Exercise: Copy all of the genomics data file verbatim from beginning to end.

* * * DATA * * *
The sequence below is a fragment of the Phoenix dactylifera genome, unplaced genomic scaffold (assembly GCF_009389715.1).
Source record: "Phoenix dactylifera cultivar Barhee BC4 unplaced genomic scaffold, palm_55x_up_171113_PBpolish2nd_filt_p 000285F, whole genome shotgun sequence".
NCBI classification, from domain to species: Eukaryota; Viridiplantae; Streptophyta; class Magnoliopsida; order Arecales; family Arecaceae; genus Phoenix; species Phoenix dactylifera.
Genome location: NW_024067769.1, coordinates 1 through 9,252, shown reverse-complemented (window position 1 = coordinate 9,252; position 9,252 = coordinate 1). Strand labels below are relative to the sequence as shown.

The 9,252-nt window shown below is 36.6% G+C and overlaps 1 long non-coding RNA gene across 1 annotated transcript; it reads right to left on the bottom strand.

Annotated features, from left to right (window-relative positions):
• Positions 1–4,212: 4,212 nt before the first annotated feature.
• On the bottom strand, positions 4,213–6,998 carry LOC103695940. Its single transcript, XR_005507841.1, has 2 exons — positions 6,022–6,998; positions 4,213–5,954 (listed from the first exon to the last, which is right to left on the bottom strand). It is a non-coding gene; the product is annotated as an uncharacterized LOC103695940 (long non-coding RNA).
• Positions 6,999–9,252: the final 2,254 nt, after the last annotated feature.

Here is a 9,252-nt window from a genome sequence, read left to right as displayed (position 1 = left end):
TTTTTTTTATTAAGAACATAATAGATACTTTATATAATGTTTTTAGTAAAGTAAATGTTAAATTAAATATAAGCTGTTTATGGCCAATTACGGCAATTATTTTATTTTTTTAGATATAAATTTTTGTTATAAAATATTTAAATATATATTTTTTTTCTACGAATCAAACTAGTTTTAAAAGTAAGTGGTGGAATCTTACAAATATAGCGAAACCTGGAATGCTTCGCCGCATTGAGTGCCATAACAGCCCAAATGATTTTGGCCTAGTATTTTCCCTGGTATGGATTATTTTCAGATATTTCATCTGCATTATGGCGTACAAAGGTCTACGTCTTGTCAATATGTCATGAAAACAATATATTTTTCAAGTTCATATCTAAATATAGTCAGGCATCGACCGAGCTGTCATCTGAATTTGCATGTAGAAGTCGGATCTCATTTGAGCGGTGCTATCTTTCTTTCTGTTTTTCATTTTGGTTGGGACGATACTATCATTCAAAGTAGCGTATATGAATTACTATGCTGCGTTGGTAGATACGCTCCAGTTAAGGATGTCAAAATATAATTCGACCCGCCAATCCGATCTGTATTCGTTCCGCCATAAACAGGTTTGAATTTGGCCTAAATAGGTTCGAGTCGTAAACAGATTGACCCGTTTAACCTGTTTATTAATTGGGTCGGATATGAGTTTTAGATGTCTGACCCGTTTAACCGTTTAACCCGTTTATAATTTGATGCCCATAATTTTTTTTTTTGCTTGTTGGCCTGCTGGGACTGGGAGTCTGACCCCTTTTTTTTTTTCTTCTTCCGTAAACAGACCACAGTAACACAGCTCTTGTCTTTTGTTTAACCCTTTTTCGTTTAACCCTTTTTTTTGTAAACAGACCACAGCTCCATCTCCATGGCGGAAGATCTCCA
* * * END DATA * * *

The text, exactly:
The sequence below is a fragment of the Phoenix dactylifera genome, unplaced genomic scaffold (assembly GCF_009389715.1).
Source record: "Phoenix dactylifera cultivar Barhee BC4 unplaced genomic scaffold, palm_55x_up_171113_PBpolish2nd_filt_p 000285F, whole genome shotgun sequence".
NCBI classification, from domain to species: Eukaryota; Viridiplantae; Streptophyta; class Magnoliopsida; order Arecales; family Arecaceae; genus Phoenix; species Phoenix dactylifera.
Genome location: NW_024067769.1, coordinates 1 through 9,252, shown reverse-complemented (window position 1 = coordinate 9,252; position 9,252 = coordinate 1). Strand labels below are relative to the sequence as shown.

The 9,252-nt window shown below is 36.6% G+C and overlaps 1 long non-coding RNA gene across 1 annotated transcript; it reads right to left on the bottom strand.

Annotated features, from left to right (window-relative positions):
• Positions 1–4,212: 4,212 nt before the first annotated feature.
• On the bottom strand, positions 4,213–6,998 carry LOC103695940. Its single transcript, XR_005507841.1, has 2 exons — positions 6,022–6,998; positions 4,213–5,954 (listed from the first exon to the last, which is right to left on the bottom strand). It is a non-coding gene; the product is annotated as an uncharacterized LOC103695940 (long non-coding RNA).
• Positions 6,999–9,252: the final 2,254 nt, after the last annotated feature.

Here is a 9,252-nt window from a genome sequence, read left to right as displayed (position 1 = left end):
TTTTTTTTATTAAGAACATAATAGATACTTTATATAATGTTTTTAGTAAAGTAAATGTTAAATTAAATATAAGCTGTTTATGGCCAATTACGGCAATTATTTTATTTTTTTAGATATAAATTTTTGTTATAAAATATTTAAATATATATTTTTTTTCTACGAATCAAACTAGTTTTAAAAGTAAGTGGTGGAATCTTACAAATATAGCGAAACCTGGAATGCTTCGCCGCATTGAGTGCCATAACAGCCCAAATGATTTTGGCCTAGTATTTTCCCTGGTATGGATTATTTTCAGATATTTCATCTGCATTATGGCGTACAAAGGTCTACGTCTTGTCAATATGTCATGAAAACAATATATTTTTCAAGTTCATATCTAAATATAGTCAGGCATCGACCGAGCTGTCATCTGAATTTGCATGTAGAAGTCGGATCTCATTTGAGCGGTGCTATCTTTCTTTCTGTTTTTCATTTTGGTTGGGACGATACTATCATTCAAAGTAGCGTATATGAATTACTATGCTGCGTTGGTAGATACGCTCCAGTTAAGGATGTCAAAATATAATTCGACCCGCCAATCCGATCTGTATTCGTTCCGCCATAAACAGGTTTGAATTTGGCCTAAATAGGTTCGAGTCGTAAACAGATTGACCCGTTTAACCTGTTTATTAATTGGGTCGGATATGAGTTTTAGATGTCTGACCCGTTTAACCGTTTAACCCGTTTATAATTTGATGCCCATAATTTTTTTTTTTGCTTGTTGGCCTGCTGGGACTGGGAGTCTGACCCCTTTTTTTTTTTCTTCTTCCGTAAACAGACCACAGTAACACAGCTCTTGTCTTTTGTTTAACCCTTTTTCGTTTAACCCTTTTTTTTGTAAACAGACCACAGCTCCATCTCCATGGCGGAAGATCTCCA